Saudi Arabia may try to end anonymity for Twitter users - paper

RIYADH Sat Mar 30, 2013 2:57pm IST

An illustration picture shows the log-on icon for the Website Twitter on an Ipad in Bordeaux, Southwestern France, January 30, 2013. REUTERS/Regis Duvignau/Files

An illustration picture shows the log-on icon for the Website Twitter on an Ipad in Bordeaux, Southwestern France, January 30, 2013.

Credit: Reuters/Regis Duvignau/Files

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RIYADH (Reuters) - Saudi Arabia may try to end anonymity for Twitter users in the country by limiting access to the site to people who register their identification documents, the Arab News daily reported on Saturday.

Last week, local media reported the government had asked telecom companies to look at ways they could monitor, or block, free internet phone services such as Skype.

Twitter is highly popular with Saudis and has stirred broad debate on subjects ranging from religion to politics in a country where such public discussion had been considered at best unseemly and sometimes illegal.

Early this month, the security spokesman for Saudi Arabia's Interior Ministry described social networking, particularly Twitter, as a tool used by militants to stir social unrest.

The country's Grand Mufti, Saudi Arabia's top cleric, last week described users of the microblogging site as "clowns" wasting time with frivolous and even harmful discussions, local newspapers reported.

"A source at (the regulator) described the move as a natural result of the successful implementation of (its) decision to add a user's identification numbers while topping up mobile phone credit," Arab News reported.

That would not necessarily make a user's identity visible to other users of the site, but it would mean the Saudi government could monitor the tweets of individual Saudis.

The English-language daily and sister paper to the Saudi-owned pan-Arab Asharq al-Awsat newspaper, did not explain how the authorities might be able to restrict ability to post on Twitter. Both newspapers belong to a publishing group owned by the ruling family and run by a son of Crown Prince Salman.

Internet service providers are legally obliged to block websites showing content deemed pornographic.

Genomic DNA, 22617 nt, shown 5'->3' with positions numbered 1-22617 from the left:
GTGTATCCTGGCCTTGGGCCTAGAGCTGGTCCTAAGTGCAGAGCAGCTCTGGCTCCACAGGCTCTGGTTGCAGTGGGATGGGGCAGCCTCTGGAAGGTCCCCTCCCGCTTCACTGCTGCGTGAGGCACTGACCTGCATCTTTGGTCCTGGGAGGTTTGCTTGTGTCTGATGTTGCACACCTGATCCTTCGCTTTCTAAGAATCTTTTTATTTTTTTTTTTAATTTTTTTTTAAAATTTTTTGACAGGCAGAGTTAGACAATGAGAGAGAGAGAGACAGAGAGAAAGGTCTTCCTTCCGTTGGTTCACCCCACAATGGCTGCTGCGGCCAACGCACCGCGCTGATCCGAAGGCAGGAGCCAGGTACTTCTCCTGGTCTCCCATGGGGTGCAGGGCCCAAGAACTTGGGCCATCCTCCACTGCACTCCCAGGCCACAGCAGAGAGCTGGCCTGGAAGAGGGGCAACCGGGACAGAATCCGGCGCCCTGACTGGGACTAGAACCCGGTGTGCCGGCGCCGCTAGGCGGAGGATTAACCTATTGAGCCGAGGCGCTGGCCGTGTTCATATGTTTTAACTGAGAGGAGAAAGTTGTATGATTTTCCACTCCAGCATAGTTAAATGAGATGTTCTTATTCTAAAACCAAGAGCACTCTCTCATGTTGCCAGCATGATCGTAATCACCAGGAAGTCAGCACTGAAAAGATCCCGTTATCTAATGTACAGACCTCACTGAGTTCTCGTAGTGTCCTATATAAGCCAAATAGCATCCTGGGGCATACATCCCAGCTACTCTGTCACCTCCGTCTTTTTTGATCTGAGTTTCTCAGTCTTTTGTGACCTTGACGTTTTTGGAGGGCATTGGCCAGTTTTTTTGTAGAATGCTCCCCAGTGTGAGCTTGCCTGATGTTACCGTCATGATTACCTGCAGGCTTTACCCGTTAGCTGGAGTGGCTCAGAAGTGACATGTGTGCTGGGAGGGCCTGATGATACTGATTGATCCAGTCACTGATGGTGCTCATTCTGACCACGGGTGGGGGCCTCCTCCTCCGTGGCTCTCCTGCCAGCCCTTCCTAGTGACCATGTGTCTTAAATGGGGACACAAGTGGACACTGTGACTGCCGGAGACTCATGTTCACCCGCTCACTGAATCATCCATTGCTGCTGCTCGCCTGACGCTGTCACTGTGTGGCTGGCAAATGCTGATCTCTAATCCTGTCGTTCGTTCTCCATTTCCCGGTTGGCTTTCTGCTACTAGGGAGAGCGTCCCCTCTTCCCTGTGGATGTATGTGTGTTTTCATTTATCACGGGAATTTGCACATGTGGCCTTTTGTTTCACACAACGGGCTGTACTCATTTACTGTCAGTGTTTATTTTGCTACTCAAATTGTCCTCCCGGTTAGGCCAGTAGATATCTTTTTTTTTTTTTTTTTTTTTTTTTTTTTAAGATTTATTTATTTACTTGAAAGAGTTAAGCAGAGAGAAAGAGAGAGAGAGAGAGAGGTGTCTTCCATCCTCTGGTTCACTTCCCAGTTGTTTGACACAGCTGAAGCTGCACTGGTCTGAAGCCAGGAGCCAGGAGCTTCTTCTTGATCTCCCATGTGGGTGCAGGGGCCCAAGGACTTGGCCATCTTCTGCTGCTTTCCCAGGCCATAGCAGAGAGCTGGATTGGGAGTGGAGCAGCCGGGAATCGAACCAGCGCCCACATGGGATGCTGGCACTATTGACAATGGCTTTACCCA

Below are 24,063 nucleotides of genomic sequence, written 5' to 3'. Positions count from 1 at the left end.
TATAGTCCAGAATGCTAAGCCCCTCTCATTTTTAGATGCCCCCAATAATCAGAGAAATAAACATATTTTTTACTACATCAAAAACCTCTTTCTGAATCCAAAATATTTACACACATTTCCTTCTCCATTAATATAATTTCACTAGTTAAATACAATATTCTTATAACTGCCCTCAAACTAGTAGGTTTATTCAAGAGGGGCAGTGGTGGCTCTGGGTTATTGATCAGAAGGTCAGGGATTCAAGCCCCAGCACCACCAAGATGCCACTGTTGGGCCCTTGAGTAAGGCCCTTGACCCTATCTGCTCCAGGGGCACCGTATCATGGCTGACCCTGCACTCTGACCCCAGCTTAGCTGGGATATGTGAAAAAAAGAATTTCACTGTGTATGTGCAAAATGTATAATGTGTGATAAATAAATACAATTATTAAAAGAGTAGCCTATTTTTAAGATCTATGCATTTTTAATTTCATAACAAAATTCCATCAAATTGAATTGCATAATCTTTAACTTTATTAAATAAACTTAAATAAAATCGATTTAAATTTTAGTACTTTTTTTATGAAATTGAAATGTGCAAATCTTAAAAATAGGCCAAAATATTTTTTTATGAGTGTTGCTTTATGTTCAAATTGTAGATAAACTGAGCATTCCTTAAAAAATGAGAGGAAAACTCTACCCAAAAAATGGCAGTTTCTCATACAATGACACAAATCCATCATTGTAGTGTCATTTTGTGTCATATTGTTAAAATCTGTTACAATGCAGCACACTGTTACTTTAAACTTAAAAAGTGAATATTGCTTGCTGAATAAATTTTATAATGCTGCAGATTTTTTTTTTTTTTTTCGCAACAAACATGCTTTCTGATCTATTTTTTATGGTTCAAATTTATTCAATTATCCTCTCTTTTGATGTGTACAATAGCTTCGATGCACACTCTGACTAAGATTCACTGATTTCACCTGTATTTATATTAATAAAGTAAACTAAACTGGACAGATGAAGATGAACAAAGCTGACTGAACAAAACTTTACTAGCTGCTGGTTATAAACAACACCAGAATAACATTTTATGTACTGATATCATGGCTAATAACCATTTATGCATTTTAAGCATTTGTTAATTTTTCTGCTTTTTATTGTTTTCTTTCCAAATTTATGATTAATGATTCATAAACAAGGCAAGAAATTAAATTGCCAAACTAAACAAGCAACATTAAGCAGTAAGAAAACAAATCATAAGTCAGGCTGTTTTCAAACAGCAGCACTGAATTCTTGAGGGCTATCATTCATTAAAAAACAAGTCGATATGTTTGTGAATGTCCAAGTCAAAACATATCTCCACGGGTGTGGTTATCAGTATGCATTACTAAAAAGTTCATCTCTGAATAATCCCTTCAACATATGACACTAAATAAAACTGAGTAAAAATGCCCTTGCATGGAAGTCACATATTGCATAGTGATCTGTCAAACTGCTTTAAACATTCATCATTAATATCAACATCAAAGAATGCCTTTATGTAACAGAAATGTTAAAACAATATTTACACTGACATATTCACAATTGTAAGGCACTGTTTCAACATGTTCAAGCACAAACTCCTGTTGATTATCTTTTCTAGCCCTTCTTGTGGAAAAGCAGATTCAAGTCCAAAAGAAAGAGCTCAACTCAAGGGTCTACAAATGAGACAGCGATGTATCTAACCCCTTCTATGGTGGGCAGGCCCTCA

One of the big investors in Twitter is Saudi Arabian billionaire Prince Alwaleed bin Talal, a nephew of King Abdullah who also holds significant stakes in Citi Group CITIC.UL, News Corp (NWSA.O) and Apple (AAPL.O) through his Kingdom Holding Company 4280.SE.

The country's telecom regulator, Communications and Information Technology Commission (CITC) did not immediately responded to requests for comment on the report. Last week it did not comment on the report it was seeking to restrict Skype use.

A spokeswoman for Kingdom Holding said Prince Alwaleed was not available to comment.

"There are people who misuse the social networking and try to send false information and false evaluation of the situation in the kingdom and the way the policemen in the kingdom are dealing with these situations," said Major General Mansour Turki, the security spokesman, at a news conference on Mar 8.

At a separate interview with Reuters this month, Turki argued that a small number of supporters of al Qaeda and activists from Saudi Arabia's Shi'ite minority used social media to stir wider sympathy for their goals and social unrest.

However, he also argued against banning the site.

Two weeks ago one of Saudi Arabia's most prominent clerics, Salman al-Awdah, who has 2.4 million followers on the site, used Twitter to attack the government's security policy as too harsh and call for better services. He warned it might otherwise face "the spark of violence".

Two leading Saudi human rights activists were sentenced to long prison terms this month for a variety of offences including "internet crimes" because they had used Twitter and other sites to attack the government.

Some top princes in the monarchy now use Twitter themselves and Crown Prince Salman, King Abdullah's designated heir and also Defence Minister, recently opened an official account.

(Reporting By Angus McDowall; Editing by Andrew Heavens)

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